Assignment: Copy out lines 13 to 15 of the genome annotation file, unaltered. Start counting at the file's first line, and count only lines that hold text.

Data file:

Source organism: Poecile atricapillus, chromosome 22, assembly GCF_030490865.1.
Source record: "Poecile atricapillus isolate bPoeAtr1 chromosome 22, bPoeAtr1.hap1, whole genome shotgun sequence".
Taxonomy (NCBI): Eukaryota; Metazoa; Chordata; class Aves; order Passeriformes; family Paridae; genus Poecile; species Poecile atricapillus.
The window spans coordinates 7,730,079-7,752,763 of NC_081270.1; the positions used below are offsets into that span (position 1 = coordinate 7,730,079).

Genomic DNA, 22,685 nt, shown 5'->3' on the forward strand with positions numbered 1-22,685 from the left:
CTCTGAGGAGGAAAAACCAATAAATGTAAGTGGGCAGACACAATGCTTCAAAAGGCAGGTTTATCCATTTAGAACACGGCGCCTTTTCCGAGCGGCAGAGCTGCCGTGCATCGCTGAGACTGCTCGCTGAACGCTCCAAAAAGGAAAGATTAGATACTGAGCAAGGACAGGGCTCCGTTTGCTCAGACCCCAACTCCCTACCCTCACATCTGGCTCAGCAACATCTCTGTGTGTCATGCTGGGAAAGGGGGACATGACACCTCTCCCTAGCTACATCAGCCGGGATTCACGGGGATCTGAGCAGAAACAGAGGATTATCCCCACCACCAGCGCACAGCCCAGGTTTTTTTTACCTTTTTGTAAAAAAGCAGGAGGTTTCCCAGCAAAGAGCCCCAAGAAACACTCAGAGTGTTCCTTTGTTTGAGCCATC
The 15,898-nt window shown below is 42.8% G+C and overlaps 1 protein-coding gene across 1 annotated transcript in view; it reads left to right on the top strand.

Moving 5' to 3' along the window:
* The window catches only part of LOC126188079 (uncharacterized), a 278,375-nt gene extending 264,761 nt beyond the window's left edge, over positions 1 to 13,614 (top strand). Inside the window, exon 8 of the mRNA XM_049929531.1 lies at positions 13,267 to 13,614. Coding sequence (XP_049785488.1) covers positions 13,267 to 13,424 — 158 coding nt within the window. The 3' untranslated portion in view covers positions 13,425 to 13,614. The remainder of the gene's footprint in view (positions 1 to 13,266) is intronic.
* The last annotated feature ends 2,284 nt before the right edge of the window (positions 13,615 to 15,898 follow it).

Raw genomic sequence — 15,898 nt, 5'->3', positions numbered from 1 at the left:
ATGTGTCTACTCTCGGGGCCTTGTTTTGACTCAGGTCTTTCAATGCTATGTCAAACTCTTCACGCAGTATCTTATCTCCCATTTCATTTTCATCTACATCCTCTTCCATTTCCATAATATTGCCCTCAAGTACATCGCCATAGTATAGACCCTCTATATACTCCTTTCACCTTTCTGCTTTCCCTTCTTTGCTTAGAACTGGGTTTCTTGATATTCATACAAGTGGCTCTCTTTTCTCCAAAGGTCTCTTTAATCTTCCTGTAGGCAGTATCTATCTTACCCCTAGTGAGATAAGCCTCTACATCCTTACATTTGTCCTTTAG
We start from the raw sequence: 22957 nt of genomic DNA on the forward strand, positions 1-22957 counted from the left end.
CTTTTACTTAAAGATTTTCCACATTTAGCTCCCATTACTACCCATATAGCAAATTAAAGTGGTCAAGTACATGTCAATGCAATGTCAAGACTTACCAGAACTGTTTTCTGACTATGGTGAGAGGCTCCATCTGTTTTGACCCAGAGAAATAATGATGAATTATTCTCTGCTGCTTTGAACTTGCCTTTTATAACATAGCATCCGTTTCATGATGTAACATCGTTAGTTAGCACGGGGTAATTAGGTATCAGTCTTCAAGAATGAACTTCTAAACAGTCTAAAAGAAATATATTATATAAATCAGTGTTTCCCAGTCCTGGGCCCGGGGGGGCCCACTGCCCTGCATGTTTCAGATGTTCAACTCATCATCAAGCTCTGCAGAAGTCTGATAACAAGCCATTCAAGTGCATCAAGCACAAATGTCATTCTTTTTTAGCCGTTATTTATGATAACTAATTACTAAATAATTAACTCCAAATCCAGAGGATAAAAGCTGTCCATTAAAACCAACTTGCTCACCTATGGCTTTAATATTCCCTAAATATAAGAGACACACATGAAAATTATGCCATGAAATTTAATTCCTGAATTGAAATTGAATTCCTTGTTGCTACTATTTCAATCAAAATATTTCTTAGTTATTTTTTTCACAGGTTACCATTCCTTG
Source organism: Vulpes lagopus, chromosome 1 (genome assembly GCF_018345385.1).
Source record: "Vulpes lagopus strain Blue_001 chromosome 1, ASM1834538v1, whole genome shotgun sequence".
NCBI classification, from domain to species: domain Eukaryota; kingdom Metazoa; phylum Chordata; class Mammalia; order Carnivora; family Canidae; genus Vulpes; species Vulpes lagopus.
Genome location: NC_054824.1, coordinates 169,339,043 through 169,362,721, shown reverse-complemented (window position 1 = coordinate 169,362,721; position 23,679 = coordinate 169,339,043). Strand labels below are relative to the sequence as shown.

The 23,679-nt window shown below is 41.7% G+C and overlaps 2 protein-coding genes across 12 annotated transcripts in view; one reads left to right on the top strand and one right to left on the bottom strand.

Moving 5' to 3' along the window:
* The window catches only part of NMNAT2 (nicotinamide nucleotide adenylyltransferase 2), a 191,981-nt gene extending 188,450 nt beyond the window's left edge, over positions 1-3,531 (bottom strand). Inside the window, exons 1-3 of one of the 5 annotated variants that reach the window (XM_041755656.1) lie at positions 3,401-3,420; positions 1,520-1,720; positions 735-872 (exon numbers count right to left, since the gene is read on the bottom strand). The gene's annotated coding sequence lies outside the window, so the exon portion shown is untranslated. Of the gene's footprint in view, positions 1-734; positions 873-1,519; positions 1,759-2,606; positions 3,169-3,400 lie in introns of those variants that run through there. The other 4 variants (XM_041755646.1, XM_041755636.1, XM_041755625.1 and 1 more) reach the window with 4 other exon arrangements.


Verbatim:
We start from the raw sequence: 22957 nt of genomic DNA on the forward strand, positions 1-22957 counted from the left end.
CTTTTACTTAAAGATTTTCCACATTTAGCTCCCATTACTACCCATATAGCAAATTAAAGTGGTCAAGTACATGTCAATGCAATGTCAAGACTTACCAGAACTGTTTTCTGACTATGGTGAGAGGCTCCATCTGTTTTGACCCAGAGAAATAATGATGAATTATTCTCTGCTGCTTTGAACTTGCCTTTTATAACATAGCATCCGTTTCATGATGTAACATCGTTAGTTAGCACGGGGTAATTAGGTATCAGTCTTCAAGAATGAACTTCTAAACAGTCTAAAAGAAATATATTATATAAATCAGTGTTTCCCAGTCCTGGGCCCGGGGGGGCCCACTGCCCTGCATGTTTCAGATGTTCAACTCATCATCAAGCTCTGCAGAAGTCTGATAACAAGCCATTCAAGTGCATCAAGCACAAATGTCATTCTTTTTTAGCCGTTATTTATGATAACTAATTACTAAATAATTAACTCCAAATCCAGAGGATAAAAGCTGTCCATTAAAACCAACTTGCTCACCTATGGCTTTAATATTCCCTAAATATAAGAGACACACATGAAAATTATGCCATGAAATTTAATTCCTGAATTGAAATTGAATTCCTTGTTGCTACTATTTCAATCAAAATATTTCTTAGTTATTTTTTTCACAGGTTACCATTCCTTG
Source organism: Vulpes lagopus, chromosome 1 (genome assembly GCF_018345385.1).